Towards a Rancièrean Critical Theory


  • Matthew Lampert Northeast Texas Community College



Rancière, Critical Theory, critique, emancipation


While Jacques Rancière has never been affiliated in any way with the Institute for Social Research, this article examines the extent to which his work could be considered “Critical Theory” in the sense most closely associated with the Frankfurt School tradition. I argue that Rancière’s work is not critical theory in this narrow sense; I further lay out a kind of “Rancièrean” criticism of the very project of Frankfurt School Critical Theory. This in turn allows me to sketch out a version of Critical Theory that might survive a Rancièrean critique. Even by this renewed conception, however, I argue that Rancière’s own work still cannot be considered a project of Critical Theory; but I finish the essay by laying out what a possible “Rancièrean” Critical Theory might look like, and why I think such a project would be valuable.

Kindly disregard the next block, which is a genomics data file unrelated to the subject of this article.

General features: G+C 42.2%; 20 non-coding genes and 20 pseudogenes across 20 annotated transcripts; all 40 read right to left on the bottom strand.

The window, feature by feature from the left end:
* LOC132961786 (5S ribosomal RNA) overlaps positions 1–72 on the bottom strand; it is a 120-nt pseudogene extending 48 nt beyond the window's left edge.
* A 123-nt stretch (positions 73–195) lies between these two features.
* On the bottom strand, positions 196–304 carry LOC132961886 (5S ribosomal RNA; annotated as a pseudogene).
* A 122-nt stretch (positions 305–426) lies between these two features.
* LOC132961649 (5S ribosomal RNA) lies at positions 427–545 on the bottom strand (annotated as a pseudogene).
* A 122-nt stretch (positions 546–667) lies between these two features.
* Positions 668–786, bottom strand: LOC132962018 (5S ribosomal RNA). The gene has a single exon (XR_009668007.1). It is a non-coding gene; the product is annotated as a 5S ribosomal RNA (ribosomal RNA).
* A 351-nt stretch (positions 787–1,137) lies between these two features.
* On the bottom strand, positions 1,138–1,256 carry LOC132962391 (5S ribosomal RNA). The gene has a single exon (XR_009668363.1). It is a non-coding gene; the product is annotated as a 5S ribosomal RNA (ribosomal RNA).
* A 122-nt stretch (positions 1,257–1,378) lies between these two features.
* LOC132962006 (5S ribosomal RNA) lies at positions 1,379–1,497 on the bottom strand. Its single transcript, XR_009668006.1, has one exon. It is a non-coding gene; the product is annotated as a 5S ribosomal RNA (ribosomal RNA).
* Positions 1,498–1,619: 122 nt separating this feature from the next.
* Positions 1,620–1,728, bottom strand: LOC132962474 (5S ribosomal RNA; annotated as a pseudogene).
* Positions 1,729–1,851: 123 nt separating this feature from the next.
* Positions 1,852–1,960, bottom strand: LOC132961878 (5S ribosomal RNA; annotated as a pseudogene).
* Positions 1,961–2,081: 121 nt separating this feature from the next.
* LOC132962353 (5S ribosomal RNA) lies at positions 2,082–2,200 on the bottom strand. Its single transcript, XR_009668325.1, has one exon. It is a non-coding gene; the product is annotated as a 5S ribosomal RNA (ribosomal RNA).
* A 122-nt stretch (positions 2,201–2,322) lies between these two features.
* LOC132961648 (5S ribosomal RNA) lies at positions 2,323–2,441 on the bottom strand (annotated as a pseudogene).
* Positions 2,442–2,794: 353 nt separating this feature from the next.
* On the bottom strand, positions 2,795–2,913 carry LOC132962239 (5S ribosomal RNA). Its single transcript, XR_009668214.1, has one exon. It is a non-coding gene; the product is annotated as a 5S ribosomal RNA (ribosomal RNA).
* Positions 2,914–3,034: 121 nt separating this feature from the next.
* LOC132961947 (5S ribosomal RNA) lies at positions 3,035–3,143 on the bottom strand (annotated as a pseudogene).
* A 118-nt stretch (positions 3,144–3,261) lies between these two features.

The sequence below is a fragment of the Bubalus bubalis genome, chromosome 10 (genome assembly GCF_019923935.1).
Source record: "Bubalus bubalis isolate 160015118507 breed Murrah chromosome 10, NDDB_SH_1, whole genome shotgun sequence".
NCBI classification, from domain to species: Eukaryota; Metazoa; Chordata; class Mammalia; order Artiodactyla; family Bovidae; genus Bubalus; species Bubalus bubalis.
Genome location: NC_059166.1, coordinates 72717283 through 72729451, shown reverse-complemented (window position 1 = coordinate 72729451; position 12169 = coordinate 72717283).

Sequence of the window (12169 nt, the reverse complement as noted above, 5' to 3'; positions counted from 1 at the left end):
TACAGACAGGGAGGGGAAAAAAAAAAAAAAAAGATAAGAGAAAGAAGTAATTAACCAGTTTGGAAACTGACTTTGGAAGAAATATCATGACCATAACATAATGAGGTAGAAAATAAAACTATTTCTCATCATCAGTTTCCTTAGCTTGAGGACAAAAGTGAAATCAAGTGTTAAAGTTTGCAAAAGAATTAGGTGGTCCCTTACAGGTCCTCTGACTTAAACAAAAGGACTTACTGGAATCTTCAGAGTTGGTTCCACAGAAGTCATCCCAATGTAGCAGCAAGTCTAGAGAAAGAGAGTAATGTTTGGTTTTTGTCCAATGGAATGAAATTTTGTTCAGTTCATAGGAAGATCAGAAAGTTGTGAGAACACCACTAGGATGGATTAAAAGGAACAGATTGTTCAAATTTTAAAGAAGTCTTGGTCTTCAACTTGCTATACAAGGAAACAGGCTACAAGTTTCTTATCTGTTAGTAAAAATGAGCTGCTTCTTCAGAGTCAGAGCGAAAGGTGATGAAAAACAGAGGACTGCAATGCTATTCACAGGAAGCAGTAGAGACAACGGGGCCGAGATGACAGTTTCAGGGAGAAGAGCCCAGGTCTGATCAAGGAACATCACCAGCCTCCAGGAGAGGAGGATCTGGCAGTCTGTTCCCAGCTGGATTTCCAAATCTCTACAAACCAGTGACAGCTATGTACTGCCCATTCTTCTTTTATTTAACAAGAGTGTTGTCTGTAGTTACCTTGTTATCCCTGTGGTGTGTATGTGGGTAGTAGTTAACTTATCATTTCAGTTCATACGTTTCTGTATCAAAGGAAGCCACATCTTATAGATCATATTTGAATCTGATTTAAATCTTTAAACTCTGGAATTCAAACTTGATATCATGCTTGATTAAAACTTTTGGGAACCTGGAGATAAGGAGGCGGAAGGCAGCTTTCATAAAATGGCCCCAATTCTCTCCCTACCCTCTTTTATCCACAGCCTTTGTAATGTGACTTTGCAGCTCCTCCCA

Author Biography

Matthew Lampert, Northeast Texas Community College

Matthew Lampert is professor of philosophy at Northeast Texas Community College. In addition to recent and forthcoming essays on Rancière, he has published essays on business ethics, critical pedagogy, and the work of Louis Althusser. He received his PhD from the New School for Social Research, and currently lives in Dallas, TX.